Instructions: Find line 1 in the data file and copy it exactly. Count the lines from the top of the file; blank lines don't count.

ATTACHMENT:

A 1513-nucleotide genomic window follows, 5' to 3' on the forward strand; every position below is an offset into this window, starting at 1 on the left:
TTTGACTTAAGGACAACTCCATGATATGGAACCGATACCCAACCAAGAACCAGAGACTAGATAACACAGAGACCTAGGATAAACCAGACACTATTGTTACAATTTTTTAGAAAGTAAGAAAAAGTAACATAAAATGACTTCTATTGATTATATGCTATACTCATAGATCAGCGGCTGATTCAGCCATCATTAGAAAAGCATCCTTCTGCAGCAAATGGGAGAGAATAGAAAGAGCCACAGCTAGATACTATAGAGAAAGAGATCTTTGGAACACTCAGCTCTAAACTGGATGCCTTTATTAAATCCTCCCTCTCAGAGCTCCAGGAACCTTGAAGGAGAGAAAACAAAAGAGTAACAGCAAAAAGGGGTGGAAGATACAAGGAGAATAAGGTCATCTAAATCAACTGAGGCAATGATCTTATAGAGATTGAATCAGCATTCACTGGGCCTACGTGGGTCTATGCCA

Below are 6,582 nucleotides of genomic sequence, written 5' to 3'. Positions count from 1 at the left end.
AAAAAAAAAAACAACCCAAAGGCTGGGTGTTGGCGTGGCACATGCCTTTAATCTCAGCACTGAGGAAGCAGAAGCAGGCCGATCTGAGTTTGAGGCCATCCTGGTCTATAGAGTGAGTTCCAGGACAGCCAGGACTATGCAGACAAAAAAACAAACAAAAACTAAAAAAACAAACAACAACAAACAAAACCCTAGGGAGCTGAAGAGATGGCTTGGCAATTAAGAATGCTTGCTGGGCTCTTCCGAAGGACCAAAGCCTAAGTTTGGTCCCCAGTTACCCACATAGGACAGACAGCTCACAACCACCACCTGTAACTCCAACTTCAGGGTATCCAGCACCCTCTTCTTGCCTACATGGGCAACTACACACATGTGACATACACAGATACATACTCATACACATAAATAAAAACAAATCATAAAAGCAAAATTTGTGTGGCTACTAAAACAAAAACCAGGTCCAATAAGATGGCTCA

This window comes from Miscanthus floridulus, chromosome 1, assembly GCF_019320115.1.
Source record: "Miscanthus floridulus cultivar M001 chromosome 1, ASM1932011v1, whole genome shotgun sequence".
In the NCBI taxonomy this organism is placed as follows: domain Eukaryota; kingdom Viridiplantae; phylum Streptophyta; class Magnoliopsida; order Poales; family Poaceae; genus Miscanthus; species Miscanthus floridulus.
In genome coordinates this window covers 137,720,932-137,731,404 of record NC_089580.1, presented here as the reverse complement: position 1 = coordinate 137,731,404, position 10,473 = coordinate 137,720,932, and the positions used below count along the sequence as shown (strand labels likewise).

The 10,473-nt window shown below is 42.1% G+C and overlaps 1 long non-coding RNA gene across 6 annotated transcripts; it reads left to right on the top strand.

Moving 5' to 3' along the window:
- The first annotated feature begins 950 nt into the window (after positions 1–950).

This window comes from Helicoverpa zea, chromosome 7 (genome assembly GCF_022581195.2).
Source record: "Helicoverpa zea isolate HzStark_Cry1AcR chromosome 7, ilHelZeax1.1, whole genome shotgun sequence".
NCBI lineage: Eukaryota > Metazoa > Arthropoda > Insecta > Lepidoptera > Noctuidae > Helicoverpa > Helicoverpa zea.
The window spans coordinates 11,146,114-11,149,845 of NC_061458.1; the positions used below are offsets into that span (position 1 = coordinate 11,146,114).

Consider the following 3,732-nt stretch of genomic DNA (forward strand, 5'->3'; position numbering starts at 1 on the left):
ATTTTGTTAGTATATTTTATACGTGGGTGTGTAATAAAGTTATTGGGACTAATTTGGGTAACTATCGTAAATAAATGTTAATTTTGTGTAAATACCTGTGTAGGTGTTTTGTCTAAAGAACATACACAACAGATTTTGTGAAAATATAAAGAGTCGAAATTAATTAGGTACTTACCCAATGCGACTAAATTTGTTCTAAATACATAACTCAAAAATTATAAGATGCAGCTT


A 1513-nucleotide genomic window follows, 5' to 3' on the forward strand; every position below is an offset into this window, starting at 1 on the left: